Supporters and friends of the Wild River Conservancy came together for the Open Water: A Conservancy Celebration event on Friday, April 21st at Lake Elmo Inn Event Center. This event was a chance for Riverway enthusiasts to come together, enjoy food and drink, and honor the exceptional individuals and partners who have worked tirelessly to protect and celebrate our national park and its resources.
The evening featured an awards ceremony recognizing the stewardship of respected individuals and organizations across the watershed.
Deb Ryun, executive director for the Conservancy, reflects
“The Riverway is what it is today because of the victories won in protecting this national park. Honoring those who effect change inspires the future of our work.”
AWARD RECIPIENT SPOTLIGHT
Nelson-Mondale Legacy Award Recipients
This award was given to three individuals whose combined efforts set the framework for the long-term protection of the St. Croix and Namekagon Rivers and the Wild Rivers Conservancy’s evolution. All three played a crucial role in the Conservancy’s transition from an all-volunteer-led group to a staffed, official non-profit organization focused on the national park, land protection, and water quality throughout the entire St. Croix watershed.
Dan was board chair when the organization incorporated as a 501(c)3 and shifted to a basin-based organization that crosses political boundaries to work more effectively for watershed protection and enhancement. He helped recruit a new, bigger board of talented motivated directors. Through Dan’s leadership, a new and inspired mission statement was created, a new strategic plan was developed, and good governance with designated committees, policies and procedures were implemented. He led the work to secure the organizations first fulltime paid staff. Dan was clear on the need to prioritize, focus, deliver and celebrate.
Peter’s volunteer and professional support for national parks and conservation spans nearly 50 years. His leadership skills were well honed during his impressive career. Peter joined the St. Croix River Association board at the time when people were becoming alarmed by increased threats to their beloved river. Peter’s many state and national connections helped get the St. Croix listed as one of the nations most endangered rivers in 2008. His connections to people like Fritz Mondale, funders like McKnight Foundation, and many other conservation organizations in Minnesota and Wisconsin brought the right mix of leaders to the table for the great convening.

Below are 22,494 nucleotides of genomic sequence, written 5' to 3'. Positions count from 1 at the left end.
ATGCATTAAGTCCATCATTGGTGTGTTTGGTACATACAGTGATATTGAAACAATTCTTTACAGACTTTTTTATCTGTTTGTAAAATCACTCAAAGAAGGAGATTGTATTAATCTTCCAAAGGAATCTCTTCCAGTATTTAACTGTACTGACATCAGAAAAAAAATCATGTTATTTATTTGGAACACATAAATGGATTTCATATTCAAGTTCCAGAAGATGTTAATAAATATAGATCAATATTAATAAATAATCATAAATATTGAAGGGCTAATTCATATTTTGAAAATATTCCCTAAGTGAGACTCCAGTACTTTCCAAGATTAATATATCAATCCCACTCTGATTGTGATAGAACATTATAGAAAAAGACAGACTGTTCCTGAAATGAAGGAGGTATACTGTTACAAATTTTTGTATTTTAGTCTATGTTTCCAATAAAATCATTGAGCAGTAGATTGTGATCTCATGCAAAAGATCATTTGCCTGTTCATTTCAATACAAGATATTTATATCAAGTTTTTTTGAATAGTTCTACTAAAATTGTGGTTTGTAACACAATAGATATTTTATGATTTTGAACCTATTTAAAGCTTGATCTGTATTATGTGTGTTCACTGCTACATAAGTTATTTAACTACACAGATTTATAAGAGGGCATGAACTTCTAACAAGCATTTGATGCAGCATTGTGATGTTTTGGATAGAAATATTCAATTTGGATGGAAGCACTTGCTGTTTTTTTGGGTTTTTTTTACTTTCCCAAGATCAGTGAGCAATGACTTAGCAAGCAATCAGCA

A. W. “Bill” Clapp
Bill Clapp will forever be remembered as a man who spoke his mind and got things done. Bill worked in the Minnesota Attorney Generals' office where he specialized in laws protecting wetlands and water, and was involved in Lower Riverway protection efforts. In retirement, Bill continued working to protect the natural resources that he loved and contributed pro bono legal work and astute vision for numerous nonprofits, including, the St. Croix River Association. During his time on the Association Board, brought land trusts from around the watershed together, in what was known as the St. Croix Conservation Collaborative, the pre-cursor for what became the transformed organization.
Watershed Steward Award
Greg Seitz is the founder, editor, and publisher of St. Croix 360, an independent online news source that covers the 7,700-mile St. Croix watershed. Since 2010, Greg has been reporting on watershed issues and has grown an audience reach of over 20,000 monthly views. Greg's devotion to the riverway comes through in his rigorous research, reporting and, photography. His hard work has created and maintained a well-informed subscribed audience of over 3,500. Greg's passion for stewardship has brought together diverse groups of elected officials, government regulators, non-profit organizations, and local volunteers to foster well-informed decision-making for the future of the St. Croix watershed.
Every Kid in the Croix Award
Luck Elementary School
Luck Elementary has been involved with Rivers Are Alive since the beginning, with records showing their involvement from at least 2015. The Riverway is such an essential part of Amy Bartylla’s 3rd-grade class that the Junior Ranger program is the basis of their curriculum. Every year, without fail, these 3rd graders have spent a full day with RAA educators starting at the Visitor Center with the NPS St. Croix River Film, Log Jam history lesson, a life jacket activity, and visitor center scavenger hunt. The 3rd graders end their day at Lion’s Park learning about Mucking and Aquatic Invasive Species. Other activities have also been added throughout the years, including snowshoeing around their schoolyard.
River Grove: A Marine Area Charter School
Opening in 2017, River Grove bounded on the charter school scene as a role model for place-based knowledge and project-led learning, making their everyday curriculum a fantastic partner for the Rivers Are Alive program. There is not a single grade at River Grove that hasn’t been a part of a Rivers Are Alive field trip over the last year. Their teachers have made it a point to make sure that their students understand the river ecosystem around them and their role in the community that surrounds the St. Croix River. RAA educators have been invited out to their school to snowshoe or learn about mussels and they’ve visited parks around them to engage in activities such as birding, mucking, and even ice fishing. Their teachers have gone the extra mile to reach out to Conservancy staff to find new ways to connect their students to the riverway.